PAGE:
In the decade that followed, the emphasis was on consolidation. While the basic layout of the physical buildings remained relatively the same, attention was given to improvement of the extensive grounds.16 Resources increased as computers were introduced for teachers and emphasis was given to improving academic standards. The integrated faith and learning approach to education in a Seventh-day Adventist framework was firmly established.17

The physical well-being of every student was maintained by sport and physical activities. At first there was a degree of reluctance to enter into competition with other independent schools, but this slowly changed as the school entered the Hunter Region Independent Schools competition and the benefits of this interaction began to accrue.18 Students were able to participate in well-organized competition, to share the SDA philosophy of education, to gain confidence in themselves, and to develop physically.

Both schools remained an important resource in the training of teachers for Avondale College. A significant proportion of classtime was provided by the school to enable education students of the college to gain experience through observation, advice, and practice teaching. A number of teachers from the school were also engaged in the curriculum education at the college.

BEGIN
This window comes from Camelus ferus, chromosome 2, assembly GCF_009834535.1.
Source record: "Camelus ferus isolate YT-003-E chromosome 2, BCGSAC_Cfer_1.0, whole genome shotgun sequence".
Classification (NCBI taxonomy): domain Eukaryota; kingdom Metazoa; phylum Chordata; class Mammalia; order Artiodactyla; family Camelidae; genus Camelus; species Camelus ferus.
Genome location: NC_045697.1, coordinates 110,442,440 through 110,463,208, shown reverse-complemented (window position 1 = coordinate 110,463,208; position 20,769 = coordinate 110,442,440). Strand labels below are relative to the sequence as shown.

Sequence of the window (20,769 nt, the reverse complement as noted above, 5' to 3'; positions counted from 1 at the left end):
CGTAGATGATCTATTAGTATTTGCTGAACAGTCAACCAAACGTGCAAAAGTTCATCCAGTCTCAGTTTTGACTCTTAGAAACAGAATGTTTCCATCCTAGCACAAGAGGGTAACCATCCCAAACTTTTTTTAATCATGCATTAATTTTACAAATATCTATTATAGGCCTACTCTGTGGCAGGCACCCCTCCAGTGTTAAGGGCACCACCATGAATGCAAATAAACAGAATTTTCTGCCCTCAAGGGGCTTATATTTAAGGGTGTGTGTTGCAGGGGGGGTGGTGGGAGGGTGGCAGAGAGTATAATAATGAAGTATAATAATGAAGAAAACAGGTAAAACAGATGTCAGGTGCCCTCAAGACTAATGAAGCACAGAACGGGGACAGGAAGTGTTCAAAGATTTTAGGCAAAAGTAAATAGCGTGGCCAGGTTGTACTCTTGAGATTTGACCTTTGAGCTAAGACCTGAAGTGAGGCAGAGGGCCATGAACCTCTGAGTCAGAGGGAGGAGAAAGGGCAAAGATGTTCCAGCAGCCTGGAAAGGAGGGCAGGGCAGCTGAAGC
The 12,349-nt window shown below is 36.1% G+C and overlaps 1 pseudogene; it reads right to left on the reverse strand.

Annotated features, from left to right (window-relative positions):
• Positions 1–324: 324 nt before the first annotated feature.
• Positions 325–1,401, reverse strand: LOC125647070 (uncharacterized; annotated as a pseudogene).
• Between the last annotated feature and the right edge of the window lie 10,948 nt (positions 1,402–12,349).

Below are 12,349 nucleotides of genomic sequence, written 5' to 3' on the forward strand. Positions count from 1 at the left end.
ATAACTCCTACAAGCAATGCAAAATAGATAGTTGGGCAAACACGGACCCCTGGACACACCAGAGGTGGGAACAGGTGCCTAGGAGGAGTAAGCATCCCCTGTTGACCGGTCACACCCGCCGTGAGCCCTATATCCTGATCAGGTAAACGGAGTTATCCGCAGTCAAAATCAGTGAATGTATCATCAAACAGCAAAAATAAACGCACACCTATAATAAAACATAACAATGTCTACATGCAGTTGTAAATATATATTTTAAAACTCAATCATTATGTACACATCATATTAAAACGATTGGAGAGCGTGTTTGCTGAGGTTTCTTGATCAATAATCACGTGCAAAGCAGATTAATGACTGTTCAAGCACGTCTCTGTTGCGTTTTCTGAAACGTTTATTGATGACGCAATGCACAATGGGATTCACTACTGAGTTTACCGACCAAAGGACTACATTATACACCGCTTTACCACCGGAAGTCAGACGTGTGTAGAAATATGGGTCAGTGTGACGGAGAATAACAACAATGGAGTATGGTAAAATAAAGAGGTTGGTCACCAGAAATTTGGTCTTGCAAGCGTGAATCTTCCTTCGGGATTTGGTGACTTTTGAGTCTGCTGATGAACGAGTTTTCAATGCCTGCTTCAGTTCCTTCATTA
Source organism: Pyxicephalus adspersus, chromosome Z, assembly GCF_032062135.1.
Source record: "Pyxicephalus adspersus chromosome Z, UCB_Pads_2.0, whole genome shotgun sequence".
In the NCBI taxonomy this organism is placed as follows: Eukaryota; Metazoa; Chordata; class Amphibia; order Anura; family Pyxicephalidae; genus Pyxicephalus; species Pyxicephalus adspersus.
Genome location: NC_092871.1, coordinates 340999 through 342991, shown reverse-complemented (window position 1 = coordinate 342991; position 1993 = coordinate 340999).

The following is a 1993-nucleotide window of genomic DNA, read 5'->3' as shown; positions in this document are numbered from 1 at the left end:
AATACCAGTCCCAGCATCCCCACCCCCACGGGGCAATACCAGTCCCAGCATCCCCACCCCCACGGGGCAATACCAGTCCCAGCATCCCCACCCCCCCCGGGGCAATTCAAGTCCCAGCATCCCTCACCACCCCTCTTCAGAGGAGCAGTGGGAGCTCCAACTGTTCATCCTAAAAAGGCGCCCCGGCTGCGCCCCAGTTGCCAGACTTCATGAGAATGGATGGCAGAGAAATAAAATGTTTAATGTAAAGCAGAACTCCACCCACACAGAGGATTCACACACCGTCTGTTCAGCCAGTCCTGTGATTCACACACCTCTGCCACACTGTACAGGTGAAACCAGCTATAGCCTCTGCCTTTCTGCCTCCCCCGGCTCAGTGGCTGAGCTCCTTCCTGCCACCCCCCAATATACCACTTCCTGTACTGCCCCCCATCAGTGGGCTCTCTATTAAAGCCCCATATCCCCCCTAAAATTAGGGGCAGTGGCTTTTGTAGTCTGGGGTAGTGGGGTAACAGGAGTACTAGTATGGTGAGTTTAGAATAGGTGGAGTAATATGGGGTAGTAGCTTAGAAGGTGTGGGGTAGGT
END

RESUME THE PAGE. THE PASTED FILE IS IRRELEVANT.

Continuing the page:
Music was recognized by both schools as an integral part of the program. Although music was taught in both schools, in class and privately it found its greatest expression in the school band. It was commenced in the early 1980s under the direction of Fred Cracknell.19 The band became widely known as a feature of the Avondale Schools experience and remains well known in the wider community.

Period of Expansion: 1990–2000